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    A funny thing happens when corporate culture becomes indistinguishable from government culture. Corporatized governments promote and grant authority to those ‘ambitious’ individuals who can best over-sell and over-promise results. Think of unimpressive appointees like Trudeau, Ardern, Johnson, and Morrison.

    At first glance it doesn’t really matter that these aims are unattainable. But it does matter, because from it we can crystalize this axiom: the more impossible the dream, the more it promotes the likes Ardern, et al.

    As each one percent increase in unemployment sustained over a year creates some thirty-six thousand ‘deaths of despair’, a widely known and published fact, the shutting down of economies several years ago was going to cause millions of such deaths as initial unemployment rates in the U.S. alone spiked to nearly 15% according to Pew Research.

    Ambitious leaders in league with the IMF/WEF were onboard with this, knowing full well the consequences. It was the pushback from popular ‘populist’ forces that prevented this early on, and in the U.S. a strong case can be made that the White House itself was on the side of these populist forces at the time, as it called for an opening of the U.S. economy and fought openly with governors from blue states.

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    Is the Great Reset a conspiracy theory imagining a vast left-wing plot to establish a totalitarian one-world government? No. Despite the fact that some people may have spun conspiracy theories based on it—with some reason, as we will see—the Great Reset is real.

    Indeed, just last year, Klaus Schwab, founder and executive chairman of the World Economic Forum (WEF)—a famous organization made up of the world’s political, economic, and cultural elites that meets annually in Davos, Switzerland—and Thierry Malleret, co-founder and main author of the Monthly Barometer, published a book called COVID-19: The Great Reset. In the book, they define the Great Reset as a means of addressing the “weaknesses of capitalism” that were purportedly exposed by the COVID pandemic.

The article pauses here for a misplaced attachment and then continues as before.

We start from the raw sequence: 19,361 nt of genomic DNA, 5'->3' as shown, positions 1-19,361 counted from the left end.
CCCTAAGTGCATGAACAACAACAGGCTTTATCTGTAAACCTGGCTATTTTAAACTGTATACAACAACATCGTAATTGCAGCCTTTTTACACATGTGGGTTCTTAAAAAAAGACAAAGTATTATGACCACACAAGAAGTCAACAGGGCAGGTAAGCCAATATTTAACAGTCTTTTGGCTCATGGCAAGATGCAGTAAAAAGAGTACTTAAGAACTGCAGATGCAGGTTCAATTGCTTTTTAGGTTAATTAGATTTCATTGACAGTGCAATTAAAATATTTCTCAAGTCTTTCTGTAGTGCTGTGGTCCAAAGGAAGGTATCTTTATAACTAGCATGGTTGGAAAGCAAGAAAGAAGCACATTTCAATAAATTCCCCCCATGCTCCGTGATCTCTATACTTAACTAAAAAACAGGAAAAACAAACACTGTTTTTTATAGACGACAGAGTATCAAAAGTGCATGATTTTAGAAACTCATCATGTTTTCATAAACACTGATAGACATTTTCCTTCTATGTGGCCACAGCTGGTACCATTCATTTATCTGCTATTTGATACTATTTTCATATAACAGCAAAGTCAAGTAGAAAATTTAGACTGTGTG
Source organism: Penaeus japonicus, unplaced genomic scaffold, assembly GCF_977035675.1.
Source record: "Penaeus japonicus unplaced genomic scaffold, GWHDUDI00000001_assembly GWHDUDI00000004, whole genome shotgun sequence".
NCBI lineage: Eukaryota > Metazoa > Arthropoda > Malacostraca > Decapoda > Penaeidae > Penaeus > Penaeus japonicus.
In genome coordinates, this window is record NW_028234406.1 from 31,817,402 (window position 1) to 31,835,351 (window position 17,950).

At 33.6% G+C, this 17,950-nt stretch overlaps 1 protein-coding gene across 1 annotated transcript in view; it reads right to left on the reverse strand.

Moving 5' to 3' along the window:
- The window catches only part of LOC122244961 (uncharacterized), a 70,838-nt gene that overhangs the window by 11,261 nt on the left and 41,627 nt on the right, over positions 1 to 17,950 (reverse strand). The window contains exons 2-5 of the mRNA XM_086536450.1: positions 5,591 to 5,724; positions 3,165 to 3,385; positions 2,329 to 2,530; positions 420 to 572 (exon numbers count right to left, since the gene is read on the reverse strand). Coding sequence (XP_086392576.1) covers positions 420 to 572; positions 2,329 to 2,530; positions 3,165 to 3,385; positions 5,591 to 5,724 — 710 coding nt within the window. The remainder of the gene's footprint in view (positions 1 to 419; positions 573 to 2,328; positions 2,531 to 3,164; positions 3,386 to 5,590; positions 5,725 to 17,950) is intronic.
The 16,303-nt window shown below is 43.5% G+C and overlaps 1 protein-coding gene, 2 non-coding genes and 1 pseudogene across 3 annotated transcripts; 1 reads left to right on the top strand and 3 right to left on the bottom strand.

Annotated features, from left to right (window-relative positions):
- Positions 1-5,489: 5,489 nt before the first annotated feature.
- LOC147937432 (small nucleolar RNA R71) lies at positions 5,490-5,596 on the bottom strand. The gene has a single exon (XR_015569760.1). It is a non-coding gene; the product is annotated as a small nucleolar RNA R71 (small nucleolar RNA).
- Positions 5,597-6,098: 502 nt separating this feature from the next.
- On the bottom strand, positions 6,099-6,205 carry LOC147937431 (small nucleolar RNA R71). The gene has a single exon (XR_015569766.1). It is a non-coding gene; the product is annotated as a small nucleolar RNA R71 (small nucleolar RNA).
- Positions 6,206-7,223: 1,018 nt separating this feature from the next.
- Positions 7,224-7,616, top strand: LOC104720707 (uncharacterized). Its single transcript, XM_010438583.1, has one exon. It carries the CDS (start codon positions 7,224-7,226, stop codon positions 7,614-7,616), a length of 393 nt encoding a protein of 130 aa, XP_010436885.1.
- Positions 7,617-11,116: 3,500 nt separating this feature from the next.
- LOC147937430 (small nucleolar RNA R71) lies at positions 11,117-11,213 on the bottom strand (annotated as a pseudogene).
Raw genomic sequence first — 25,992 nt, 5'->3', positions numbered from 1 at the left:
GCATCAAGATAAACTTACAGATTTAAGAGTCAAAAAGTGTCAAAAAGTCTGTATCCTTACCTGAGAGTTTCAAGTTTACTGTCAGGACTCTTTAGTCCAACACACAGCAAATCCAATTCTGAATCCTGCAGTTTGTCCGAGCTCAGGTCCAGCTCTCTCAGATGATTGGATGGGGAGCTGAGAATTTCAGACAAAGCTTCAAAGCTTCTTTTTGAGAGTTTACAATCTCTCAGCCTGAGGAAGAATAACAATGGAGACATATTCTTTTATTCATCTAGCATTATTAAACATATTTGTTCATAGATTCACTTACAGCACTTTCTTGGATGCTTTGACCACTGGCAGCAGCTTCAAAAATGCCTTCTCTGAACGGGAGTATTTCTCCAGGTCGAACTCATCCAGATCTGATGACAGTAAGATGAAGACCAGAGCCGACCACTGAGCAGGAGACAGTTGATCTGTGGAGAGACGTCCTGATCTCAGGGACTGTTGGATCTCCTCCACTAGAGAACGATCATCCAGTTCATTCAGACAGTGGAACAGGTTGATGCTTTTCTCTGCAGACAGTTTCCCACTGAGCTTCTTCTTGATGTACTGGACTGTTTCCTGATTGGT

But the idea of the Great Reset goes back much further. It can be traced at least as far back as the inception of the WEF, originally founded as the European Management Forum, in 1971. In that same year, Schwab, an engineer and economist by training, published his first book, Modern Enterprise Management in Mechanical Engineering. It was in this book that Schwab first introduced the concept he would later call “stakeholder capitalism,” arguing “that the management of a modern enterprise must serve not only shareholders but all stakeholders to achieve long-term growth and prosperity.” Schwab and the WEF have promoted the idea of stakeholder capitalism ever since. They can take credit for the stakeholder and public-private partnership rhetoric and policies embraced by governments, corporations, non-governmental organizations, and international governance bodies worldwide.

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